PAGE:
Forte, supra note 23, at 37 (citing Pak. Const. of 1973, arts. 203C, 203D (amended 1982)). General Zia ordered the establishment of the Sharia Court. Id.
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Id. Upon a finding by the Federal Sharia Court that a law is un-Islamic, the President is directed to take the necessary steps to assure the law is brought into conformity with Islamic law. Id. (citing Pak. Const. of 1973, arts. 203C, 203D (amended 1982)).
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See Forte, supra note 23, at 36-37.
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P.L.D. 1985 F.S.C. 8 (Pak. 1985).
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Zaheeruddin, 1993 S.C.M.R. at 1773-74.
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Id. at 1773-74 (quoting Pakistan v. Public at Large, PLD S.C. 304, 356 (1987) (Pak.)). The Pakistan Court, absent a showing to the contrary, assumed its decision to be based on Islamic principles. The Court had no foundation for this assumption. The Court assumed consistency with Islamic law without doing the necessary research.
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The Holy Quran is the principal source of Islamic Law. Zakaria, supra note 31, at 309 (listing the sources of Islamic law). There is no debate on the authenticity of the Holy Quran and its authority amongst Muslims. Karen Armstrong, Muhammad 48 (1992). The author does not wish to engage in a discussion involving the sunna or hadith (traditions of the Prophet Muhammad). Although there are many Prophetic traditions which favor the Ahmadi viewpoint, there is much debate amongst Muslims as to the authenticity of certain traditions. See Adbullahi An-Na'im, Ph.D., The Rights of Women and International Law in the Muslim Context, 9 Whit. L. Rev. 491, 491 n.1 (1987). To spare the reader from a long discussion establishing the authenticity of such traditions, the author is satisfied with referring to the Holy Quran alone to establish that Ordinance XX and the Blasphemy Law of Section 295C violate Islamic law. Any prophetic traditions which are cited are derived solely from non-Ahmadi Muslim sources, in order to avoid disputes regarding authenticity.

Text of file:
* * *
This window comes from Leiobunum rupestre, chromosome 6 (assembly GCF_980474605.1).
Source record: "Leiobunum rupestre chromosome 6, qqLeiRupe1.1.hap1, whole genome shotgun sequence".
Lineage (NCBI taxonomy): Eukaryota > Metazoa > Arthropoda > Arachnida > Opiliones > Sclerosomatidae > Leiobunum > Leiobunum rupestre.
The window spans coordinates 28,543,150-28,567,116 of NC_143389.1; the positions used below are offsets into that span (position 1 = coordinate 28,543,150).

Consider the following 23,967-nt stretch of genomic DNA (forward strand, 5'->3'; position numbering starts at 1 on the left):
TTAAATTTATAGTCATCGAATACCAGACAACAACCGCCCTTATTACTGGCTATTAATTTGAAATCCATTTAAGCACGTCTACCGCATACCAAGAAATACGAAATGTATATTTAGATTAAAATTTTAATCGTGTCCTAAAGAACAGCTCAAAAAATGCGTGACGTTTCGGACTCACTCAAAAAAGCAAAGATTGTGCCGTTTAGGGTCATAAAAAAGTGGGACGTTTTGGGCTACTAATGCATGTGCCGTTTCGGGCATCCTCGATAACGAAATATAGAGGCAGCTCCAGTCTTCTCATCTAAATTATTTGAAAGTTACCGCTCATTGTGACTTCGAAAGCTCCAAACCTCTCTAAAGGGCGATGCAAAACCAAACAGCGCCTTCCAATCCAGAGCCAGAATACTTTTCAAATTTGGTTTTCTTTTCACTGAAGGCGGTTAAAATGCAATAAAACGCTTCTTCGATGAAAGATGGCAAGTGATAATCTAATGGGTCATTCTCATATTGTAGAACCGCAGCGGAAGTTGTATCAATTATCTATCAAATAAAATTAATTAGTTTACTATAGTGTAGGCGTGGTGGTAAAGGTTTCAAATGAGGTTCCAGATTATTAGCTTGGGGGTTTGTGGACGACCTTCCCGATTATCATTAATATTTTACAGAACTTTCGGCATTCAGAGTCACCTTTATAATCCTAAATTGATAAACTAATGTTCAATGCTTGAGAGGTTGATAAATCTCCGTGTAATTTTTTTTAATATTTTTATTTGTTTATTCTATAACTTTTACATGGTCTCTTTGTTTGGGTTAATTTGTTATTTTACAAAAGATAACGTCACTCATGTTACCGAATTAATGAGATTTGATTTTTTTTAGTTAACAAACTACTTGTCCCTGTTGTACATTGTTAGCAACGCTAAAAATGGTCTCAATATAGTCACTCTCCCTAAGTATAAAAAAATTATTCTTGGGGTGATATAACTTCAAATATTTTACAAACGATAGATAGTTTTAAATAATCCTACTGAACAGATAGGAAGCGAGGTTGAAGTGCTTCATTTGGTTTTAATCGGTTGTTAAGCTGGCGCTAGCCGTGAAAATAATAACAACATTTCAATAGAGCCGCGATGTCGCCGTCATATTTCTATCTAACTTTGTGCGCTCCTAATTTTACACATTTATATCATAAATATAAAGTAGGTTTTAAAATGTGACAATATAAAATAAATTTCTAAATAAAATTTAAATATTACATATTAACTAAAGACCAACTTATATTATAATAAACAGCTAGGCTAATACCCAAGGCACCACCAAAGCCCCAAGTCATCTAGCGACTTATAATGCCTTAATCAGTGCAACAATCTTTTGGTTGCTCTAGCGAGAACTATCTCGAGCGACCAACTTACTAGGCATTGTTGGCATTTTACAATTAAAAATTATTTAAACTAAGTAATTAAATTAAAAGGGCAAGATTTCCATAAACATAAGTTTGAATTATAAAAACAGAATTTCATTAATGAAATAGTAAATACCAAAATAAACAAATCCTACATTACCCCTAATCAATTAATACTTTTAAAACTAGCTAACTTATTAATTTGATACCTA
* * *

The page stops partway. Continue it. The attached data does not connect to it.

For a brief introduction to the four schools of Sunni Muslim jurisprudence, see Zakaria, supra note 31, at 305. For a discussion on what some of the founders of the schools wrote regarding blasphemy and apostasy, see Forte, supra note 23, at 44-49.
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Holy Quran (Ali), supra note 17, at 2:256.
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Id. at 6:109. “Now have come to you, from your Lord proofs (to open your eyes); If any will see, it will be (for the good of) his own soul: If any will be blind, it will be to his own (harm).” Id. at 6:104.
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Syed Muzaffar-ud-Din Nadvi, Human Rights and Obligations (In Light of Quran and Hadith) 61 (1987).
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Id. “[O Prophet] Invite (all) to the Way of thy Lord with wisdom and beautiful preaching; And argue with them in ways that are best and most gracious: For thy Lord knoweth best, who have strayed from His Path, and who receive guidance.” Holy Quran (Ali), supra note 17, at 16:125 (some capitalization omitted). The Holy Quran demonstrates that Muslims are only permitted to employ force if they are wronged or they are repelling oppression by stating, “And if ye punish, let your punishment be proportionate to the wrong that has been done to you: But if ye show patience, that is indeed the best (course) for those who are patient.” Id. at 16:126 (some capitalization omitted). Islam allows only the taking up of arms against persecution. The Holy Quran, when it gave permission for Muslims to fight their enemies, stated the following: